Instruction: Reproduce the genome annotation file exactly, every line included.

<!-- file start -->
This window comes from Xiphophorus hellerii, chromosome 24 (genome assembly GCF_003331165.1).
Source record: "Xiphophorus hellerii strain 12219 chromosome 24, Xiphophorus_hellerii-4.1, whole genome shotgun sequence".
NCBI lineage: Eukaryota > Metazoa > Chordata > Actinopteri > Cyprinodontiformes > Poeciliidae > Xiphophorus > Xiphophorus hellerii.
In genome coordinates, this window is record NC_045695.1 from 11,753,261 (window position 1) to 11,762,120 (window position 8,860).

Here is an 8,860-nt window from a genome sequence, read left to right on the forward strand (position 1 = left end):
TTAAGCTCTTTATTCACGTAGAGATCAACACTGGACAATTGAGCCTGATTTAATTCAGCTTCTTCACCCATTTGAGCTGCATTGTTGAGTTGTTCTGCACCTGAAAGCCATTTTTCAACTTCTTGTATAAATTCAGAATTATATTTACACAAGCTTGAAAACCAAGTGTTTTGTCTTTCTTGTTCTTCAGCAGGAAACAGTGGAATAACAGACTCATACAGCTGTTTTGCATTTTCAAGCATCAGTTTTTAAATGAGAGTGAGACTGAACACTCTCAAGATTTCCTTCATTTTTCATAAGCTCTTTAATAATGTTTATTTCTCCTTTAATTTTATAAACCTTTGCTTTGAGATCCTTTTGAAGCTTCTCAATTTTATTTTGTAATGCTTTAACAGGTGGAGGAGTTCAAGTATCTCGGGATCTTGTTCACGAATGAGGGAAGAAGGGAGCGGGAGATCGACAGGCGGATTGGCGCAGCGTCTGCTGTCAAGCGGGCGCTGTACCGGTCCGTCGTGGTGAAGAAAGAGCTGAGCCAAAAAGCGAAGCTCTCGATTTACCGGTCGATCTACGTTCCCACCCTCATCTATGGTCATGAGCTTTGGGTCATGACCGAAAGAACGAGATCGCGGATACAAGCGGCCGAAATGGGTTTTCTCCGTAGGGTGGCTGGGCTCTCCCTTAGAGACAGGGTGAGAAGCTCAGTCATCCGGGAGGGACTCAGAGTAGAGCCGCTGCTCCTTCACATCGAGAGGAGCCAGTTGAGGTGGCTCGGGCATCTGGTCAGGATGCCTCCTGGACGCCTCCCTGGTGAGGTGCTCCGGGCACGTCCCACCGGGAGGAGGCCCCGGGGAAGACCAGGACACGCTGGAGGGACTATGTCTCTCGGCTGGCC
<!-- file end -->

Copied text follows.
This window comes from Xiphophorus hellerii, chromosome 24 (genome assembly GCF_003331165.1).
Source record: "Xiphophorus hellerii strain 12219 chromosome 24, Xiphophorus_hellerii-4.1, whole genome shotgun sequence".
NCBI lineage: Eukaryota > Metazoa > Chordata > Actinopteri > Cyprinodontiformes > Poeciliidae > Xiphophorus > Xiphophorus hellerii.
In genome coordinates, this window is record NC_045695.1 from 11,753,261 (window position 1) to 11,762,120 (window position 8,860).

Here is an 8,860-nt window from a genome sequence, read left to right on the forward strand (position 1 = left end):
TTAAGCTCTTTATTCACGTAGAGATCAACACTGGACAATTGAGCCTGATTTAATTCAGCTTCTTCACCCATTTGAGCTGCATTGTTGAGTTGTTCTGCACCTGAAAGCCATTTTTCAACTTCTTGTATAAATTCAGAATTATATTTACACAAGCTTGAAAACCAAGTGTTTTGTCTTTCTTGTTCTTCAGCAGGAAACAGTGGAATAACAGACTCATACAGCTGTTTTGCATTTTCAAGCATCAGTTTTTAAATGAGAGTGAGACTGAACACTCTCAAGATTTCCTTCATTTTTCATAAGCTCTTTAATAATGTTTATTTCTCCTTTAATTTTATAAACCTTTGCTTTGAGATCCTTTTGAAGCTTCTCAATTTTATTTTGTAATGCTTTAACAGGTGGAGGAGTTCAAGTATCTCGGGATCTTGTTCACGAATGAGGGAAGAAGGGAGCGGGAGATCGACAGGCGGATTGGCGCAGCGTCTGCTGTCAAGCGGGCGCTGTACCGGTCCGTCGTGGTGAAGAAAGAGCTGAGCCAAAAAGCGAAGCTCTCGATTTACCGGTCGATCTACGTTCCCACCCTCATCTATGGTCATGAGCTTTGGGTCATGACCGAAAGAACGAGATCGCGGATACAAGCGGCCGAAATGGGTTTTCTCCGTAGGGTGGCTGGGCTCTCCCTTAGAGACAGGGTGAGAAGCTCAGTCATCCGGGAGGGACTCAGAGTAGAGCCGCTGCTCCTTCACATCGAGAGGAGCCAGTTGAGGTGGCTCGGGCATCTGGTCAGGATGCCTCCTGGACGCCTCCCTGGTGAGGTGCTCCGGGCACGTCCCACCGGGAGGAGGCCCCGGGGAAGACCAGGACACGCTGGAGGGACTATGTCTCTCGGCTGGCC